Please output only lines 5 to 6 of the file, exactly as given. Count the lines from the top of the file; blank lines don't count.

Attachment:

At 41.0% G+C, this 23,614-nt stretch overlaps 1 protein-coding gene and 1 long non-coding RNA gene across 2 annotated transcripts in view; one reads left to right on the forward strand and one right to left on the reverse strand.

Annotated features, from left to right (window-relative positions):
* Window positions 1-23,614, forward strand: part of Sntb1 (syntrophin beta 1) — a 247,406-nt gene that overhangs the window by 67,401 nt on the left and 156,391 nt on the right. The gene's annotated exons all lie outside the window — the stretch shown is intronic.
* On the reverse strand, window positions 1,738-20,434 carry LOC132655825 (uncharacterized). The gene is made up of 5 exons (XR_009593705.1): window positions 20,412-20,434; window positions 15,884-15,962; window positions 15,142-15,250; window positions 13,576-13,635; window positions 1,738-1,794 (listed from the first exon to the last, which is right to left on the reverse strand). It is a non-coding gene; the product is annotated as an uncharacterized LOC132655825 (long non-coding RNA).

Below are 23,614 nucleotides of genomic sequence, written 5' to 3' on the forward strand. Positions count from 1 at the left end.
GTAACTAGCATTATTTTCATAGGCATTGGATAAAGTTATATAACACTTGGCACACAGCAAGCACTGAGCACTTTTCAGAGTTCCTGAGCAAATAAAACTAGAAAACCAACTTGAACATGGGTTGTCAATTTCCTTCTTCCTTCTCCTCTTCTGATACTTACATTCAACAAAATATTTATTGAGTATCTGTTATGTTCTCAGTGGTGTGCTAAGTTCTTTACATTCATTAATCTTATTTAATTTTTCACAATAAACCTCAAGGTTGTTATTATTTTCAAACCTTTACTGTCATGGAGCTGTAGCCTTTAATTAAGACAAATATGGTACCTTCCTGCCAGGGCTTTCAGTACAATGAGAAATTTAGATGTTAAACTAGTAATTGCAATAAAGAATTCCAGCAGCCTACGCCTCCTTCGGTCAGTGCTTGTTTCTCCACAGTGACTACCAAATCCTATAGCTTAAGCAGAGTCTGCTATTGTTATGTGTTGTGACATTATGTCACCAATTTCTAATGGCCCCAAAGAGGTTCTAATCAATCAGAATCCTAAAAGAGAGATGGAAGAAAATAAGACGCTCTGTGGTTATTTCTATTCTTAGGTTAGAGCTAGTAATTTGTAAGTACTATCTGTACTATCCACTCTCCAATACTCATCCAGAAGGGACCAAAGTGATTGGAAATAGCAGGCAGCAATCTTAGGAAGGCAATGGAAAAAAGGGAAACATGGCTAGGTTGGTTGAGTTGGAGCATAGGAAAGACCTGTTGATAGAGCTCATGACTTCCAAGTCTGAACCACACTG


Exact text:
Below are 23,614 nucleotides of genomic sequence, written 5' to 3' on the forward strand. Positions count from 1 at the left end.
GTAACTAGCATTATTTTCATAGGCATTGGATAAAGTTATATAACACTTGGCACACAGCAAGCACTGAGCACTTTTCAGAGTTCCTGAGCAAATAAAACTAGAAAACCAACTTGAACATGGGTTGTCAATTTCCTTCTTCCTTCTCCTCTTCTGATACTTACATTCAACAAAATATTTATTGAGTATCTGTTATGTTCTCAGTGGTGTGCTAAGTTCTTTACATTCATTAATCTTATTTAATTTTTCACAATAAACCTCAAGGTTGTTATTATTTTCAAACCTTTACTGTCATGGAGCTGTAGCCTTTAATTAAGACAAATATGGTACCTTCCTGCCAGGGCTTTCAGTACAATGAGAAATTTAGATGTTAAACTAGTAATTGCAATAAAGAATTCCAGCAGCCTACGCCTCCTTCGGTCAGTGCTTGTTTCTCCACAGTGACTACCAAATCCTATAGCTTAAGCAGAGTCTGCTATTGTTATGTGTTGTGACATTATGTCACCAATTTCTAATGGCCCCAAAGAGGTTCTAATCAATCAGAATCCTAAAAGAGAGATGGAAGAAAATAAGACGCTCTGTGGTTATTTCTATTCTTAGGTTAGAGCTAGTAATTTGTAAGTACTATCTGTACTATCCACTCTCCAATACTCATCCAGAAGGGACCAAAGTGATTGGAAATAGCAGGCAGCAATCTTAGGAAGGCAATGGAAAAAAGGGAAACATGGCTAGGTTGGTTGAGTTGGAGCATAGGAAAGACCTGTTGATAGAGCTCATGACTTCCAAGTCTGAACCACACTG